Over the ages scientists have discovered cures for many life-changing diseases. Yet still, a cure for glaucoma continues to elude us all. So it’s over to you to make an early diagnosis.
Populations residing in developed nations – like ours – are usually the first to benefit from scientific break throughs. Back in the 1950s and 60s, polio – a simple virus that can cause suffering of the most miserable kind – was a serious issue in Australia, especially in the country areas.
I had relatives who became disabled from contracting the contorting germ. Salk vaccines, first tested in 1952 and delivered en masse in 1956 by needle, were replaced by the oral version Albert Sabin, concocted in the 1960’s. I recall vividly the cherry red fluid on the ‘new’ fangled plastic disposable spoon, which we queued up for at Wagga Primary School. None of us ever developed the disease while some older relatives suffered in rigid metal callipers.
It takes longer to eradicate diseases of this kind in developing nations – wealth, education and sheer numbers present major hurdles. It wasn’t until December ’07, that India celebrated the final throes of the polio virus. The World Health Organisation held a largely symbolic ceremony in Delhi. Several Pakistan and Indian national team members ladled the life-saving anti-polio serum brew so that a number of six-month-old babies – regarded as the ‘last’ potential victims of the disease in India – could be inoculated.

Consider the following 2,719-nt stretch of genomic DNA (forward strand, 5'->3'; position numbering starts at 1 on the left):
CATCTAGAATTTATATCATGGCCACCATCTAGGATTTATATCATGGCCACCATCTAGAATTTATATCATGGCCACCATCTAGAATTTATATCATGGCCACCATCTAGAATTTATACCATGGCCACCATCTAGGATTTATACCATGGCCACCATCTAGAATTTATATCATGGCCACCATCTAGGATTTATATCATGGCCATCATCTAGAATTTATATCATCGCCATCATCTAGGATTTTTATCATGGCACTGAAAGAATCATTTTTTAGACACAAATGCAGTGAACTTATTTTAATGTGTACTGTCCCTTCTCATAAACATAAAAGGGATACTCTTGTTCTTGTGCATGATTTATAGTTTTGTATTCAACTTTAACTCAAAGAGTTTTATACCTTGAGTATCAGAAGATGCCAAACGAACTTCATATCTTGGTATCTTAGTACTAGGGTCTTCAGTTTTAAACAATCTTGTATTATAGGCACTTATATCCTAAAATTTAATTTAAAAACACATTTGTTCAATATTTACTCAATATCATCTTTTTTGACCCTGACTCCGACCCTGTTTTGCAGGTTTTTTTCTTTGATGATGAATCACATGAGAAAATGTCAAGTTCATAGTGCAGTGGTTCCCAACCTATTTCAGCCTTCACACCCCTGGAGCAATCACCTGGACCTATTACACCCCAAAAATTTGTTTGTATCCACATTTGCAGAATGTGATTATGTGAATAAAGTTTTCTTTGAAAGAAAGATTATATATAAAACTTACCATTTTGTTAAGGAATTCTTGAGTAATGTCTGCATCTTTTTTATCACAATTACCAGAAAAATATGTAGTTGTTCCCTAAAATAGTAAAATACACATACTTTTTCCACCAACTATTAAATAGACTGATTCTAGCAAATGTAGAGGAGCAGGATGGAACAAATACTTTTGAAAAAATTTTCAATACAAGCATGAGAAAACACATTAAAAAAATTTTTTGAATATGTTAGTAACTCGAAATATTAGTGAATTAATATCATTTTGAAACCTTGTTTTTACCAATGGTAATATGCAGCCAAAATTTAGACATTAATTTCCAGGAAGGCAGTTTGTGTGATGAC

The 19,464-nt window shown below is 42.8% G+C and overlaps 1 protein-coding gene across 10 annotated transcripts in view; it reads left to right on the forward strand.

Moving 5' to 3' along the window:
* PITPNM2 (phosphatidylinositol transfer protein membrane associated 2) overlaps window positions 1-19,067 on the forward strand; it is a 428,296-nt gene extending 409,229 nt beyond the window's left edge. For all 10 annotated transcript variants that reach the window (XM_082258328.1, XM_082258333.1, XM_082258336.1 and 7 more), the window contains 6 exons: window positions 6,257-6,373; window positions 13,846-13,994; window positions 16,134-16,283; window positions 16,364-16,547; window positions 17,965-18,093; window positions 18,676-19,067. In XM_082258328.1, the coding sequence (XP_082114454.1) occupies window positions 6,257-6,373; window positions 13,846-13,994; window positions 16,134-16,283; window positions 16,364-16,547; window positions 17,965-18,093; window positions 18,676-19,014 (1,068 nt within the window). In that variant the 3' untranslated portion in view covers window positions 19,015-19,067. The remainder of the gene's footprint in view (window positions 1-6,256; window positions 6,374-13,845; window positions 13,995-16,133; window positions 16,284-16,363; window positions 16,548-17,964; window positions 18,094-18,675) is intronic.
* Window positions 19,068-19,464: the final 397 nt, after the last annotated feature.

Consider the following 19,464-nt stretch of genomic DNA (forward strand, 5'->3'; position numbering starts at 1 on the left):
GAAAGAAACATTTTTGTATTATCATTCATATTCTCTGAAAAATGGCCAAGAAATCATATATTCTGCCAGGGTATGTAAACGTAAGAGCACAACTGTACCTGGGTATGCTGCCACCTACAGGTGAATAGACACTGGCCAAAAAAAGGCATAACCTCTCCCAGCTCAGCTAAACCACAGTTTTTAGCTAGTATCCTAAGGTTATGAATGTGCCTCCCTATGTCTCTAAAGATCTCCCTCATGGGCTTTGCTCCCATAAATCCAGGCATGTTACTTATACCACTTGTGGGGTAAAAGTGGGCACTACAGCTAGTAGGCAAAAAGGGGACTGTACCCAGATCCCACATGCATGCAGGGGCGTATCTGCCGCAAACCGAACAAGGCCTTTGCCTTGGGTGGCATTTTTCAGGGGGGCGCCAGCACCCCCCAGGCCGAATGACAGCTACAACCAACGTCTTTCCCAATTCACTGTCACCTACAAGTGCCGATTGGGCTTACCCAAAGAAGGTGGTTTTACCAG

The global eradication of small pox represents a triumph for twentieth century medicine that transcends international borders and religions
The Battles Continue
In Pakistan polio still exists in pockets – mostly in the rural areas, but in some of the more desperate parts of the big cities as well.
In Africa the final battle continues. Even in the poor Muslim areas there is nothing but co-operation with house-to-house search and destroy missions carried out against the virus.
This is in stark contrast to some atrocities in North West Pakistan and neighbouring Afghanistan bad-lands. In the former North West Frontier Province, polio is not the only danger. Tragically, aid workers have been slaughtered by the Taliban who believe immunisation is against the will of Allah – the reasoning being that God’s will determines everyone’s fate. If you catch a disease you deserve it and the consequences that accompany it – ergo, medicine and the purveyors of such comforts, subvert God’s will and must be eliminated (often that means beheading). Mainstream Muslim communities were appalled. The noble attempt to end humanity’s suffering results in man suffering even more.
The global eradication of small pox represents a triumph for twentieth century medicine that transcends international borders and religions. Diphtheria, cholera and gonorrhoea are close to kaput because human endeavour, across vast spaces and involving significant multinational resources, has worked. The battle against diabetes rages from the wealthy western nations such as the USA, through Australia and onto the nations of the sub-continent. Diseases cause enormous personal and community loss.
Leading the World